Our daily effort, I learned, was to extract oil from old fields that were in their inevitable phase of irreversible decline. Hubbert redux. Sure, we geologists came up with drilling proposals for offset wells, in an effort to expand the proven reserves of the old fields and to keep up production. And it worked much of the time. But we were just expanding on discoveries that had been made decades earlier. Nothing that we were doing was contradictory to Hubbert's thesis.
We geologists also worked on exploration concepts, trying to figure out where else in the Permian Basis some more of that oil might be hiding, and I assure you that it could hide really well. As with many things in life, some of our drilling prospects were winners, and some were not. But sitting in the drafting room and drawing subsurface maps, or squinting at the well logs in the log library, or kicking the iron out on the drilling rigs helped me to develop what I consider an informed perspective on the effort to extract oil and gas from the ground.
"If you are going to take Vienna," said Napoleon to his commanders, "then take Vienna!" And if you are going to be in the oil biz, then drill for oil! There is nothing quite like listening to the squeal of the drill pipe as the rock bit transitions from one pressure zone to another. There is nothing quite like watching the "weight-on-bit" reading or hawking the "geolograph" readings to make the call on the top of your target formation. "Hold your weight and circulate for cuttings," you order, knowing that it will cost the company a small fortune in the day rate, just because you want to look at some specks of rock covered with drilling mud. There is nothing quite like the sense of trepidation you get when you order the drilling crew to pull the drill string, and send down the coring bit, and then watch that core sizzle and boil with dissolved gas when you bring it back up to the drill deck.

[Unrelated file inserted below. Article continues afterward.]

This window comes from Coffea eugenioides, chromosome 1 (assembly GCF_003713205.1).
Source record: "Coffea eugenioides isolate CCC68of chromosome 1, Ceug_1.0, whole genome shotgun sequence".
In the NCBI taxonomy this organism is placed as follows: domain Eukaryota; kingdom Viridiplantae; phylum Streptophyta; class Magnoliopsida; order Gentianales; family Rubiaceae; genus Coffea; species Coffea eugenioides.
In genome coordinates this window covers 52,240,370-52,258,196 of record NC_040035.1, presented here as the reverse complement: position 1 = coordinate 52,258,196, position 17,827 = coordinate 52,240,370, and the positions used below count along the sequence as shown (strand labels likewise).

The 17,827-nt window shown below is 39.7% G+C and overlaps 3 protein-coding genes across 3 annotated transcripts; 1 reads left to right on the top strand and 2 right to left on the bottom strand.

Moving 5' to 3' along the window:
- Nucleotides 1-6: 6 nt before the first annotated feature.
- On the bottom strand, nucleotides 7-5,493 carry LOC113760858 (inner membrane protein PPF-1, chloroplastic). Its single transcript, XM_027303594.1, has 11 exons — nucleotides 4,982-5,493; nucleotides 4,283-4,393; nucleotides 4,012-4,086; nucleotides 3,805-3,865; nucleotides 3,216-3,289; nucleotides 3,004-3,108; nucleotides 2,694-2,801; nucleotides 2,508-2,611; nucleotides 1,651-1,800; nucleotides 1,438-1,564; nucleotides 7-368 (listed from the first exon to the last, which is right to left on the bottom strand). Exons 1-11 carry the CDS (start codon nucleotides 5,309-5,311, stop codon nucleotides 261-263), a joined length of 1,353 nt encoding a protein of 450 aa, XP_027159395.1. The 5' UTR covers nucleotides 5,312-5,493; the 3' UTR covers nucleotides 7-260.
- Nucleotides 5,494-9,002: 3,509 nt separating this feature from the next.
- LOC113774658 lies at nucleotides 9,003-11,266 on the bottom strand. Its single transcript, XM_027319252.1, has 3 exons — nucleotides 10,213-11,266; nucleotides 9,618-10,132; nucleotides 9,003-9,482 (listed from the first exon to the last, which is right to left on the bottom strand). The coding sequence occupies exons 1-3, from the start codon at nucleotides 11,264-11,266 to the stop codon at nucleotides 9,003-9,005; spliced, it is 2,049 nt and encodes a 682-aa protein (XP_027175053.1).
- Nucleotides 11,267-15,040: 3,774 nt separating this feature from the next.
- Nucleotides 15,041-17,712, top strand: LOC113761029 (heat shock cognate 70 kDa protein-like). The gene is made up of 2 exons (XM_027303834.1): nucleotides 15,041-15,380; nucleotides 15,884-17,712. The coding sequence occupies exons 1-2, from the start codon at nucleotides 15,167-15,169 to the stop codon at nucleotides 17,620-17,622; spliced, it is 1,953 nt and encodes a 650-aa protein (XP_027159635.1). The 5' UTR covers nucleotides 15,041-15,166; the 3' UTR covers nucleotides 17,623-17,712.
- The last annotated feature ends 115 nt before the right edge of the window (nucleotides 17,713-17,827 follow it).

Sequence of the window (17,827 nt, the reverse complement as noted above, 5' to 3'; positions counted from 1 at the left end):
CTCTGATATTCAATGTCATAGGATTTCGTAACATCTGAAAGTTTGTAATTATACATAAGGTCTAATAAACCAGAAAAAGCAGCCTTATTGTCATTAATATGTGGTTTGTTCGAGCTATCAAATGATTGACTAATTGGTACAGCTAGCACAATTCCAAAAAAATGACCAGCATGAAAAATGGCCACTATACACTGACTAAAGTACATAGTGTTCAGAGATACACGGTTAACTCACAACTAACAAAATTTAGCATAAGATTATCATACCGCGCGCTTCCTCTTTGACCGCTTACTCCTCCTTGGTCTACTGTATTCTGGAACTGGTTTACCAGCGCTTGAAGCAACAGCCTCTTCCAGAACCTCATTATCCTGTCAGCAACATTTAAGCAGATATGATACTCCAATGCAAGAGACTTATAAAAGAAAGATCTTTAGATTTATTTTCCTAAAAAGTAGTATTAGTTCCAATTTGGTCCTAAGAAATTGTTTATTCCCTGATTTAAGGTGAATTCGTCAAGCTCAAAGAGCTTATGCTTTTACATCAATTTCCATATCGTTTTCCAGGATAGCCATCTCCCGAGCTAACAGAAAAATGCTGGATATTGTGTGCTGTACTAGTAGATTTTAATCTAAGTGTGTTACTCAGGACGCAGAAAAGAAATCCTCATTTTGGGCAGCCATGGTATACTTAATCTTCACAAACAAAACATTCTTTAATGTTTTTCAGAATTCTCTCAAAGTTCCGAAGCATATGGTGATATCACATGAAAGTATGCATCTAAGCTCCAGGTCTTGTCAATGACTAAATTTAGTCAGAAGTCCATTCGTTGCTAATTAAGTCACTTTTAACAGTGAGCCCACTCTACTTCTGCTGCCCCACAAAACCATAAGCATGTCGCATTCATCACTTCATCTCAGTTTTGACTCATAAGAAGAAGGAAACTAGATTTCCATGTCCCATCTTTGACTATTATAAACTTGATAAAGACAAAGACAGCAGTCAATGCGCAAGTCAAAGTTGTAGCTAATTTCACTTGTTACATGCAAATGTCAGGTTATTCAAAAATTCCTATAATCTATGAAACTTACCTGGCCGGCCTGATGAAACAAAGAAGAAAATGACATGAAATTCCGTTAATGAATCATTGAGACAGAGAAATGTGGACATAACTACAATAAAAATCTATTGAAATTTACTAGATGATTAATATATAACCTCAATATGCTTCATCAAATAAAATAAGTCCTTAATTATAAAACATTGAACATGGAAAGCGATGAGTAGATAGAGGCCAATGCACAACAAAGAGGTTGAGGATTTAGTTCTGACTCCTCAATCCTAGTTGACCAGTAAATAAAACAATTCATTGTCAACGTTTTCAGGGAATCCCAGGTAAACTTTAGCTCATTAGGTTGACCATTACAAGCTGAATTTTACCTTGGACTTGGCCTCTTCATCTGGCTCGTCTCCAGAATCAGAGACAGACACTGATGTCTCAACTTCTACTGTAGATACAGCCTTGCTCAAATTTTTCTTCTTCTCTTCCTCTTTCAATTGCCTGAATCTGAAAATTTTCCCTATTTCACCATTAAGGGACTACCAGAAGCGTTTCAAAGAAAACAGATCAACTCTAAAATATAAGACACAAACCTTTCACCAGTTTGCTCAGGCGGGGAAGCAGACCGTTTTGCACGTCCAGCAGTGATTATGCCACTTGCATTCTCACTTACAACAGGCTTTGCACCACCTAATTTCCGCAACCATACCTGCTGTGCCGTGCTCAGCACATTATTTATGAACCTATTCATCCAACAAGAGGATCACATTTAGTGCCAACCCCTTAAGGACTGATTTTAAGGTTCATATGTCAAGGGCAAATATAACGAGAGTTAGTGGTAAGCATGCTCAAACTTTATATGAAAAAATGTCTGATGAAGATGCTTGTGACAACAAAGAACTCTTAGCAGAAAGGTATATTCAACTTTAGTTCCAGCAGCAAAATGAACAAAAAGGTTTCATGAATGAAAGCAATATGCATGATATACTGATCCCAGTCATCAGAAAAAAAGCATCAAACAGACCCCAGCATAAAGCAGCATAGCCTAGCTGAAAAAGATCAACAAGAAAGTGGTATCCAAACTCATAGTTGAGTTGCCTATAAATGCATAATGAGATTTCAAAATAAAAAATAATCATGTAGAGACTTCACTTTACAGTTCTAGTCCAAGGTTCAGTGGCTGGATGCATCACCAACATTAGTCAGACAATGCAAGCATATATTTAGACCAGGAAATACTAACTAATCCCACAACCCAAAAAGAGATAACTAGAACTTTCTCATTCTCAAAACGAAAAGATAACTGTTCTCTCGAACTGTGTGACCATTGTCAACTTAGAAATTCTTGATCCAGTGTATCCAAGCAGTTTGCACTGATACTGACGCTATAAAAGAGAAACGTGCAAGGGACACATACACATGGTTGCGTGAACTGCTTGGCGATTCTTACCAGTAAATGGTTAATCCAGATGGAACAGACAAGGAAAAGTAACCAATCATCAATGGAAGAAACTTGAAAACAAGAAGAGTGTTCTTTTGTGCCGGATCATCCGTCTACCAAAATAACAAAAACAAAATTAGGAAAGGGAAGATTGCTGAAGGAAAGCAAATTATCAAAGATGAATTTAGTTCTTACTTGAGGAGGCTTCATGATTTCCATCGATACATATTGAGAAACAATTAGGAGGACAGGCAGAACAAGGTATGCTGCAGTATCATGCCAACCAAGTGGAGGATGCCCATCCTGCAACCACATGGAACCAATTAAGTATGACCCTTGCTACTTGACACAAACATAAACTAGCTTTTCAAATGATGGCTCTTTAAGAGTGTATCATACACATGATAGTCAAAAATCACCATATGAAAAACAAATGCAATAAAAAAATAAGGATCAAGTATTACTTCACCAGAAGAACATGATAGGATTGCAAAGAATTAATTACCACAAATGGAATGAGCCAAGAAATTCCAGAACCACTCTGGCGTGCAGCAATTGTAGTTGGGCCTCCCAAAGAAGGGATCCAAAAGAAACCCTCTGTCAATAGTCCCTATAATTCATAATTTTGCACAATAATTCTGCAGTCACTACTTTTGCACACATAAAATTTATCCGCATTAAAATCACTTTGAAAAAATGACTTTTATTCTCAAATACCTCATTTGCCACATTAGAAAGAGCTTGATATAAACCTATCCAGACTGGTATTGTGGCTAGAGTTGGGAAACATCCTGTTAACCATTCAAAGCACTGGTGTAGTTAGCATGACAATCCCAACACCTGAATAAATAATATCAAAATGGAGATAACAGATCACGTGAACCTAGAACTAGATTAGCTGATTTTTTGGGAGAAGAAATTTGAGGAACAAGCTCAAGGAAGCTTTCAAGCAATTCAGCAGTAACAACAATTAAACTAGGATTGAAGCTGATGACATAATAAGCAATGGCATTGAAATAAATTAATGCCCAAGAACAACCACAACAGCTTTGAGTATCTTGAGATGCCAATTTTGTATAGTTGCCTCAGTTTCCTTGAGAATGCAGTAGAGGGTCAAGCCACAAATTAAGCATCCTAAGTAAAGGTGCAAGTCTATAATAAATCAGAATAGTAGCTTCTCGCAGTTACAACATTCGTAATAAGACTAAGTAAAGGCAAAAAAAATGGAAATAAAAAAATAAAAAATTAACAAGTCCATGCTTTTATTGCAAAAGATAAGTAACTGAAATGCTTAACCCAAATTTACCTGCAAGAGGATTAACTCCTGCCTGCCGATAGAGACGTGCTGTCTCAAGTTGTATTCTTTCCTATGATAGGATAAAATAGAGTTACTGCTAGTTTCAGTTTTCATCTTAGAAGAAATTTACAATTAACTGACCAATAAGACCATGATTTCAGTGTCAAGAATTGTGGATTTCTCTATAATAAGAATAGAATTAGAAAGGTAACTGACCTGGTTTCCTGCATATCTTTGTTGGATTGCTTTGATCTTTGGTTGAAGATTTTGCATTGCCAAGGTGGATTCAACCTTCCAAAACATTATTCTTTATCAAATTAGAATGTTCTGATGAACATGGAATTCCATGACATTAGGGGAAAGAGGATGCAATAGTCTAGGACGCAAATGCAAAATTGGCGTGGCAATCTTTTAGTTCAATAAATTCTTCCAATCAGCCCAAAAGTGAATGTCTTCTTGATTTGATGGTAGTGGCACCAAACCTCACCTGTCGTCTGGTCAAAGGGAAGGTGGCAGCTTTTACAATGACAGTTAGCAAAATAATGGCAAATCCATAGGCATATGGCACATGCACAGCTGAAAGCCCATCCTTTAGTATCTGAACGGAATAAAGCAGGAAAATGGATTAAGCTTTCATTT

There is nothing quite like a drill stem test, when you can hear that oil and gas just rush into the pipe from thousands of feet below. There is nothing quite like reading the wireline logs, or watching the casing go down the hole, or smelling fresh cement as it is pumped down to complete the well. And there is nothing quite like feeling the vibration of the explosive charges as they perforate the casing, or the small earthquake beneath your boots as the fracturing job gets completed. And there is nothing quite like it when that oil comes up the pipe for the first time and it flows into the gathering pipelines and you can watch the gauges as they measure the volumes. There is nothing quite like the feeling of, as the saying goes, "the conquest of the rock." When your well comes in, you are, for one brief moment, the Man.